Primary Bugs, New Glitches Fueling Jitters In Md. and Va.

At Leisure World in Silver Spring, Dorothy Bell, seated, who has macular degeneration, uses a special voting machine that has larger print. With her is her twin sister, Doris.
At Leisure World in Silver Spring, Dorothy Bell, seated, who has macular degeneration, uses a special voting machine that has larger print. With her is her twin sister, Doris. (By Susan Biddle -- The Washington Post)

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By Christian Davenport and Rosalind S. Helderman
Washington Post Staff Writers
Tuesday, November 7, 2006

As Maryland and Virginia voters prepared to decide tight races that could hinge on turnout, unusual attention was being paid yesterday to how the votes will be cast and counted, particularly in Maryland, where September's primary was marred by mechanical and human errors.

In both states, record numbers of voters were continuing to cast absentee ballots. In Maryland, a last-minute fight broke out over the deadline for mailing those ballots. Elections officials across the state delivered electronic voting machines, performed final training for election judges and vowed that the primary problems would not be repeated.

Montgomery County officials ordered a significant change to its preparations: Election judges were told to open their equipment bags last night and make sure the automated cards needed to operate the electronic voting machines were there. During the primary, the cards were mistakenly omitted, and elections officials didn't realize the gaffe until an hour before the polls were to open. That touched off a morning of chaos as officials scrambled to deliver the cards to the county's 238 precincts while the machines sat idle.

Over the weekend, some Prince George's County voters were puzzled to receive absentee ballots that appeared too large for the envelope they'd been instructed to use to mail the ballot back to the local elections board.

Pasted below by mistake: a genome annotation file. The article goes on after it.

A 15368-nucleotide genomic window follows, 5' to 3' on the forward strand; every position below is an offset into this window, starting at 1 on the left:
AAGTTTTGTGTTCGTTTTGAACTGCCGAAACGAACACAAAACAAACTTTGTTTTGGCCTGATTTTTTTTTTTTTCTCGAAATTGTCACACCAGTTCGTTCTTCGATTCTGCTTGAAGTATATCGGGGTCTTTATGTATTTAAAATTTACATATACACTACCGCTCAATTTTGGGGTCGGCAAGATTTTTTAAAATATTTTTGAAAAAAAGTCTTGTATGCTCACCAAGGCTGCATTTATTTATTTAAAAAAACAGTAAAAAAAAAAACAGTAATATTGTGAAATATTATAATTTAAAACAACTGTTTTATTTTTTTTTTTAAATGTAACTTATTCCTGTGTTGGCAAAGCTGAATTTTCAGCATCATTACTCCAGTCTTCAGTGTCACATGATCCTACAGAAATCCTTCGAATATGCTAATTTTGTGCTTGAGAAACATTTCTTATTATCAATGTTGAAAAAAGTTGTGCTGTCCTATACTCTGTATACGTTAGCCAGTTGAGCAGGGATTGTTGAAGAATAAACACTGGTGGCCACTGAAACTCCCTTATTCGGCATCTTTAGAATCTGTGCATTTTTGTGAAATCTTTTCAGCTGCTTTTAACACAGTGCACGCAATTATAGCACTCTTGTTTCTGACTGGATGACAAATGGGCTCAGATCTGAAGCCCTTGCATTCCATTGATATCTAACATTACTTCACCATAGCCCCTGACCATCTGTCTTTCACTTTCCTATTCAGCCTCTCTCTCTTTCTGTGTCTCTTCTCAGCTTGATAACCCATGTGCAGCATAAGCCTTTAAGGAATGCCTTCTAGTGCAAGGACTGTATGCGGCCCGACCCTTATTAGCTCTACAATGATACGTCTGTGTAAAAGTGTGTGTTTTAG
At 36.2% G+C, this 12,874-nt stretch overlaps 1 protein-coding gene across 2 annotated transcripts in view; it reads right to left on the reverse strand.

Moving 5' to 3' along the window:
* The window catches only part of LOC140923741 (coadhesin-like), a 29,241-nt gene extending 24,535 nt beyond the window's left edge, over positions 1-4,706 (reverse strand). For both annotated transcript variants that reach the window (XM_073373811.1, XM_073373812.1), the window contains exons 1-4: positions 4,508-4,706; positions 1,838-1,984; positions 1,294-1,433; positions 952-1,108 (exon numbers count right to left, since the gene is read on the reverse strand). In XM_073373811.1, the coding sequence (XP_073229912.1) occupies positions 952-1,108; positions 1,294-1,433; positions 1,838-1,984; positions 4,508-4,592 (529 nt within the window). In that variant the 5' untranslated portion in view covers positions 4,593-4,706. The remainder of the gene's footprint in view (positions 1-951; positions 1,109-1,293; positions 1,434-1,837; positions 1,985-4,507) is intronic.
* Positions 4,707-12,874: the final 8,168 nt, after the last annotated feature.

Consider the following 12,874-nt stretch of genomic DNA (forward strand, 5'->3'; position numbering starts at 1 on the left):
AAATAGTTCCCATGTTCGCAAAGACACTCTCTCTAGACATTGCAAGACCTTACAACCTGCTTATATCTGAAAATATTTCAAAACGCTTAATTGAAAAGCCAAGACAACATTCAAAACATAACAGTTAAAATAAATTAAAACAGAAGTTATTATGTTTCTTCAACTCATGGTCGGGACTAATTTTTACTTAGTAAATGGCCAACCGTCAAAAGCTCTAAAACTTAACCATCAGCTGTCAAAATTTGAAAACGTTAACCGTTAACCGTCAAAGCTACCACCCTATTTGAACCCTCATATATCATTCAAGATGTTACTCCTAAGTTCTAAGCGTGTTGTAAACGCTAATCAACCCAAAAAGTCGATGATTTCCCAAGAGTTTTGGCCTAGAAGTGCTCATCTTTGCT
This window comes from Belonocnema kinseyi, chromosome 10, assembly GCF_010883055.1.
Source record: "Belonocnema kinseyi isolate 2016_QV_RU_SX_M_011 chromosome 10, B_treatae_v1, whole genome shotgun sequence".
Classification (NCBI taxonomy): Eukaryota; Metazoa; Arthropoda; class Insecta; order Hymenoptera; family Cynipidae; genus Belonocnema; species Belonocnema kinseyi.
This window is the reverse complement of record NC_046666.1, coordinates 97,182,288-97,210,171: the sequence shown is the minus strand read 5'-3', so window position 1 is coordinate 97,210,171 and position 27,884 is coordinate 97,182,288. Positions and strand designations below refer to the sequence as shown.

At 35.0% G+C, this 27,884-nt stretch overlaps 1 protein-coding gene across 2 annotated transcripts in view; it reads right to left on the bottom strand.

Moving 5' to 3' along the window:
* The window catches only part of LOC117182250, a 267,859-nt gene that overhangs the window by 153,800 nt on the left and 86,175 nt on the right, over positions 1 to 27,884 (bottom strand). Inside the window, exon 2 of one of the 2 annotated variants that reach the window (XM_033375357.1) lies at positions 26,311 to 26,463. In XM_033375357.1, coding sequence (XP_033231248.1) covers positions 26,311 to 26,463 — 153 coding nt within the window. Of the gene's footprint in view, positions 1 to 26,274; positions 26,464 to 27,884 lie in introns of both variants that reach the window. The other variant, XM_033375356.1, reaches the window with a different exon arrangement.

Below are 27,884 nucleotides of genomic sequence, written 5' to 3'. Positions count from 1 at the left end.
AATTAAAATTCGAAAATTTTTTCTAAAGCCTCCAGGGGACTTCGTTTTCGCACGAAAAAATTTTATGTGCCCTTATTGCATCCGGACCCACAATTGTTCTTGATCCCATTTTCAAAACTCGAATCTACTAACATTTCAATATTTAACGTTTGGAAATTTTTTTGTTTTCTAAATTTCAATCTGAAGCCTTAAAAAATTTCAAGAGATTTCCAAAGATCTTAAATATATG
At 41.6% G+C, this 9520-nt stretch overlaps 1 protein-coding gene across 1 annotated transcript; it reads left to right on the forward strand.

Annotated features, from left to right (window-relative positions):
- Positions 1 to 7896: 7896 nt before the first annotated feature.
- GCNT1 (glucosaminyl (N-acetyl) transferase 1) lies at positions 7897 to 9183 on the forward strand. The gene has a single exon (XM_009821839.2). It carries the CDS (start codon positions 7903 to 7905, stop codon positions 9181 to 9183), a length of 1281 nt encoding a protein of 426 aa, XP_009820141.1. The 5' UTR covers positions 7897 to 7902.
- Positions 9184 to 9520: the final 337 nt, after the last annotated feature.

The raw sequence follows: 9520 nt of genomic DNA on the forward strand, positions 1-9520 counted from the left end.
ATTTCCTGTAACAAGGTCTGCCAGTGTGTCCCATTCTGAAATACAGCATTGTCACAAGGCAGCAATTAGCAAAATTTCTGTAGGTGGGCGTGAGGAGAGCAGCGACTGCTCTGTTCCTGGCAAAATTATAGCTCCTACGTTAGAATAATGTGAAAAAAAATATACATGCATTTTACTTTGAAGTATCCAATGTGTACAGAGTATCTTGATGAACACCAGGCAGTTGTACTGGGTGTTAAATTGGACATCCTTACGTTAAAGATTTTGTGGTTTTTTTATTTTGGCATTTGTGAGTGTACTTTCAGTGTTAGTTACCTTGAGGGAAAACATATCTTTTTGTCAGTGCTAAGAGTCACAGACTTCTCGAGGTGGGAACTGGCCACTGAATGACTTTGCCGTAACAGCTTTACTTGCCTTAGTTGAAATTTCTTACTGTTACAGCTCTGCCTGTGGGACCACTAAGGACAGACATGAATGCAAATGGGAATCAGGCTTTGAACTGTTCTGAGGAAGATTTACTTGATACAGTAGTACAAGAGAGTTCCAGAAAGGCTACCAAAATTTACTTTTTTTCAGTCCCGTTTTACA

In the District, where Democratic mayoral nominee Adrian M. Fenty was expected to cruise to an easy victory, voter turnout was predicted to be low, and officials expected no surge in absentee ballots or Election Day problems.

As of yesterday morning, a record 191,404 voters had requested absentee ballots in Maryland, and 101,390 had been returned. The previous high for absentee requests was 137,953, in the 2004 presidential election.

Near-final numbers from the Virginia State Board of Elections yesterday showed that 131,745 voters requested absentee ballots or voted early in person this year, nearly triple the number who did so in 2002.

In Fairfax, Loudoun, Prince William and Arlington counties and in Alexandria, the number of absentee voters is on track to more than double the total from 2002, elections officials said. The trend signals not only the growing popularity of early voting, but also the likelihood of heavy turnout today, state and local election officials said.

There also have been problems in Virginia, where voters have cast a record number of absentee ballots. A computer glitch cut off Democratic U.S. Senate candidate James Webb's last name on the summary page of the electronic ballot used by voters in Alexandria, Falls Church and Charlottesville. Officials said it could not be fixed by today. The glitch doesn't affect the page on which voters choose the candidate, but it could cause some confusion.

On Sunday in Maryland, a group of top Democratic lawmakers joined a coalition of civil rights groups in calling for the deadline for absentee ballots to be moved from yesterday to today. The groups cited delays in delivery of the ballots -- some were mailed to voters as late as Saturday -- because of the unprecedented number requested this election. They said voters who don't get their ballots on time could be disenfranchised.

The Maryland State Board of Elections rebuffed the extension request, saying yesterday that changing regulations on the eve of today's elections would create unnecessary confusion.

"We are really adamant about not upsetting the protocol we have in place now," said Gilles W. Burger, chairman of the State Board of Elections. "I think we've imposed more changes on the ground troops this year than any single year, and we're really sensitive about them reaching a breaking point."


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